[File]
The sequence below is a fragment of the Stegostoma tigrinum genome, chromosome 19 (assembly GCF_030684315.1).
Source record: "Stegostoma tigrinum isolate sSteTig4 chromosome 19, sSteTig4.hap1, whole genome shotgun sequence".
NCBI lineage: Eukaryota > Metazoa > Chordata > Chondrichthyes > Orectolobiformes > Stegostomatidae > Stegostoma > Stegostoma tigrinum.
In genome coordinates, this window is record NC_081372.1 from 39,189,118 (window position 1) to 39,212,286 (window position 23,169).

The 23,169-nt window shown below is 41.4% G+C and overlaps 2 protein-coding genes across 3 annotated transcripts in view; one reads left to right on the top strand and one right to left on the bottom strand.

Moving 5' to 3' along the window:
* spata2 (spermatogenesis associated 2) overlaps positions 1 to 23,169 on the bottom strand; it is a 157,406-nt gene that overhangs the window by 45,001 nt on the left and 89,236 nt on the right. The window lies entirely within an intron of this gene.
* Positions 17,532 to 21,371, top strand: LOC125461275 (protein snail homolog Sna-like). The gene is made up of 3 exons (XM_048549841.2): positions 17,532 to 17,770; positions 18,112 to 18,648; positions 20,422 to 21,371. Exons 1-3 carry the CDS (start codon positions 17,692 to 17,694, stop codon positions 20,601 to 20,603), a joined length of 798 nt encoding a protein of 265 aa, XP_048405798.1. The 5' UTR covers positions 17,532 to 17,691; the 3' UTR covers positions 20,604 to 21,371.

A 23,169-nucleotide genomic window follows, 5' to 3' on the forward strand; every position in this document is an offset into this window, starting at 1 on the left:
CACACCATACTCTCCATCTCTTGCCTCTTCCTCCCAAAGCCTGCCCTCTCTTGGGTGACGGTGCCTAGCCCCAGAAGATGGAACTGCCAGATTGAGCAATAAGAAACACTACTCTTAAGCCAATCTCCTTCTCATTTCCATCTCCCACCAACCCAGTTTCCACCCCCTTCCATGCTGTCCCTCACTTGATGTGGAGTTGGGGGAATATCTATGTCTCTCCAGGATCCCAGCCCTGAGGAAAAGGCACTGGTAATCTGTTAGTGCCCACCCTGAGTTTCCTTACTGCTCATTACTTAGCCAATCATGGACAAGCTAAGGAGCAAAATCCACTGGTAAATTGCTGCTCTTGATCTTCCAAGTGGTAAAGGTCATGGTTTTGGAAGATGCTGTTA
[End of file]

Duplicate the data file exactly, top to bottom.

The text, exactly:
The sequence below is a fragment of the Stegostoma tigrinum genome, chromosome 19 (assembly GCF_030684315.1).
Source record: "Stegostoma tigrinum isolate sSteTig4 chromosome 19, sSteTig4.hap1, whole genome shotgun sequence".
NCBI lineage: Eukaryota > Metazoa > Chordata > Chondrichthyes > Orectolobiformes > Stegostomatidae > Stegostoma > Stegostoma tigrinum.
In genome coordinates, this window is record NC_081372.1 from 39,189,118 (window position 1) to 39,212,286 (window position 23,169).

The 23,169-nt window shown below is 41.4% G+C and overlaps 2 protein-coding genes across 3 annotated transcripts in view; one reads left to right on the top strand and one right to left on the bottom strand.

Moving 5' to 3' along the window:
* spata2 (spermatogenesis associated 2) overlaps positions 1 to 23,169 on the bottom strand; it is a 157,406-nt gene that overhangs the window by 45,001 nt on the left and 89,236 nt on the right. The window lies entirely within an intron of this gene.
* Positions 17,532 to 21,371, top strand: LOC125461275 (protein snail homolog Sna-like). The gene is made up of 3 exons (XM_048549841.2): positions 17,532 to 17,770; positions 18,112 to 18,648; positions 20,422 to 21,371. Exons 1-3 carry the CDS (start codon positions 17,692 to 17,694, stop codon positions 20,601 to 20,603), a joined length of 798 nt encoding a protein of 265 aa, XP_048405798.1. The 5' UTR covers positions 17,532 to 17,691; the 3' UTR covers positions 20,604 to 21,371.

A 23,169-nucleotide genomic window follows, 5' to 3' on the forward strand; every position in this document is an offset into this window, starting at 1 on the left:
CACACCATACTCTCCATCTCTTGCCTCTTCCTCCCAAAGCCTGCCCTCTCTTGGGTGACGGTGCCTAGCCCCAGAAGATGGAACTGCCAGATTGAGCAATAAGAAACACTACTCTTAAGCCAATCTCCTTCTCATTTCCATCTCCCACCAACCCAGTTTCCACCCCCTTCCATGCTGTCCCTCACTTGATGTGGAGTTGGGGGAATATCTATGTCTCTCCAGGATCCCAGCCCTGAGGAAAAGGCACTGGTAATCTGTTAGTGCCCACCCTGAGTTTCCTTACTGCTCATTACTTAGCCAATCATGGACAAGCTAAGGAGCAAAATCCACTGGTAAATTGCTGCTCTTGATCTTCCAAGTGGTAAAGGTCATGGTTTTGGAAGATGCTGTTA